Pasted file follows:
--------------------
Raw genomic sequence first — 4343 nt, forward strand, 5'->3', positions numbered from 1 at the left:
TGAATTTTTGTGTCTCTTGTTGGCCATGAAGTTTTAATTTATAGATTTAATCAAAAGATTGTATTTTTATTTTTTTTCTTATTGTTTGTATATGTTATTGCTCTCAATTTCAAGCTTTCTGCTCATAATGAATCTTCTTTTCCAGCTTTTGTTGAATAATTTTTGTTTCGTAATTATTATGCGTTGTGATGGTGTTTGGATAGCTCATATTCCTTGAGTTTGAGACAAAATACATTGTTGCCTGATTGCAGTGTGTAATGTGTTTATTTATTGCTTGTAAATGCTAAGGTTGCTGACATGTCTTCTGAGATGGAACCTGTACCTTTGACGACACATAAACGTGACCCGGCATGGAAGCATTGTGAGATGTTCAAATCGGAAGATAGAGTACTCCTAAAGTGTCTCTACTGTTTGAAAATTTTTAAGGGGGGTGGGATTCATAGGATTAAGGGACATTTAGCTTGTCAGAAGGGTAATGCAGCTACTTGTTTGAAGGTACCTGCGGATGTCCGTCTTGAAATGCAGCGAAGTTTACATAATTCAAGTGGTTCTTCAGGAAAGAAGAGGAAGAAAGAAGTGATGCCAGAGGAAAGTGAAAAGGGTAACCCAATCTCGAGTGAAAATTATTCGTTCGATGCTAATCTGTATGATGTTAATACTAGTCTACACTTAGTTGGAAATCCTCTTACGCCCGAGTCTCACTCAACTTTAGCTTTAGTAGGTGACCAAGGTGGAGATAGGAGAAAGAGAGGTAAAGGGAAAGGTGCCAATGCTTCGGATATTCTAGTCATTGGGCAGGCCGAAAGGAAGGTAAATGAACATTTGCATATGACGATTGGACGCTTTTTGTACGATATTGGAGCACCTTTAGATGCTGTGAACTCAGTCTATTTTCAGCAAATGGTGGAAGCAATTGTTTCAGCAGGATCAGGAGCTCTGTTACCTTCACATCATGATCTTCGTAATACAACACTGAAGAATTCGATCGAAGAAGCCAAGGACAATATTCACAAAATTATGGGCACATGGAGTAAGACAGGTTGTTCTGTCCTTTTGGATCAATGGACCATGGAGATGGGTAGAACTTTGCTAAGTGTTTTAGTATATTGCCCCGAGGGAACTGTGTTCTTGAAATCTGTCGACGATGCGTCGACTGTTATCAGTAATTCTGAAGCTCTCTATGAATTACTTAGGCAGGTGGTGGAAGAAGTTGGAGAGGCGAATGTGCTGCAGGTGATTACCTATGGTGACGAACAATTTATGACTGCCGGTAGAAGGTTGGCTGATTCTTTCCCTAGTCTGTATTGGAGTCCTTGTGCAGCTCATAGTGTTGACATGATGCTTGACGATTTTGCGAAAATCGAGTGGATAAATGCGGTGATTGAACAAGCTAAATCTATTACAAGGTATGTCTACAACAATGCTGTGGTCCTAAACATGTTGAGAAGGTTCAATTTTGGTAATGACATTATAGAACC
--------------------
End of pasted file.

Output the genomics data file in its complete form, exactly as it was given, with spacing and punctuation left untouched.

Raw genomic sequence first — 4343 nt, forward strand, 5'->3', positions numbered from 1 at the left:
TGAATTTTTGTGTCTCTTGTTGGCCATGAAGTTTTAATTTATAGATTTAATCAAAAGATTGTATTTTTATTTTTTTTCTTATTGTTTGTATATGTTATTGCTCTCAATTTCAAGCTTTCTGCTCATAATGAATCTTCTTTTCCAGCTTTTGTTGAATAATTTTTGTTTCGTAATTATTATGCGTTGTGATGGTGTTTGGATAGCTCATATTCCTTGAGTTTGAGACAAAATACATTGTTGCCTGATTGCAGTGTGTAATGTGTTTATTTATTGCTTGTAAATGCTAAGGTTGCTGACATGTCTTCTGAGATGGAACCTGTACCTTTGACGACACATAAACGTGACCCGGCATGGAAGCATTGTGAGATGTTCAAATCGGAAGATAGAGTACTCCTAAAGTGTCTCTACTGTTTGAAAATTTTTAAGGGGGGTGGGATTCATAGGATTAAGGGACATTTAGCTTGTCAGAAGGGTAATGCAGCTACTTGTTTGAAGGTACCTGCGGATGTCCGTCTTGAAATGCAGCGAAGTTTACATAATTCAAGTGGTTCTTCAGGAAAGAAGAGGAAGAAAGAAGTGATGCCAGAGGAAAGTGAAAAGGGTAACCCAATCTCGAGTGAAAATTATTCGTTCGATGCTAATCTGTATGATGTTAATACTAGTCTACACTTAGTTGGAAATCCTCTTACGCCCGAGTCTCACTCAACTTTAGCTTTAGTAGGTGACCAAGGTGGAGATAGGAGAAAGAGAGGTAAAGGGAAAGGTGCCAATGCTTCGGATATTCTAGTCATTGGGCAGGCCGAAAGGAAGGTAAATGAACATTTGCATATGACGATTGGACGCTTTTTGTACGATATTGGAGCACCTTTAGATGCTGTGAACTCAGTCTATTTTCAGCAAATGGTGGAAGCAATTGTTTCAGCAGGATCAGGAGCTCTGTTACCTTCACATCATGATCTTCGTAATACAACACTGAAGAATTCGATCGAAGAAGCCAAGGACAATATTCACAAAATTATGGGCACATGGAGTAAGACAGGTTGTTCTGTCCTTTTGGATCAATGGACCATGGAGATGGGTAGAACTTTGCTAAGTGTTTTAGTATATTGCCCCGAGGGAACTGTGTTCTTGAAATCTGTCGACGATGCGTCGACTGTTATCAGTAATTCTGAAGCTCTCTATGAATTACTTAGGCAGGTGGTGGAAGAAGTTGGAGAGGCGAATGTGCTGCAGGTGATTACCTATGGTGACGAACAATTTATGACTGCCGGTAGAAGGTTGGCTGATTCTTTCCCTAGTCTGTATTGGAGTCCTTGTGCAGCTCATAGTGTTGACATGATGCTTGACGATTTTGCGAAAATCGAGTGGATAAATGCGGTGATTGAACAAGCTAAATCTATTACAAGGTATGTCTACAACAATGCTGTGGTCCTAAACATGTTGAGAAGGTTCAATTTTGGTAATGACATTATAGAACC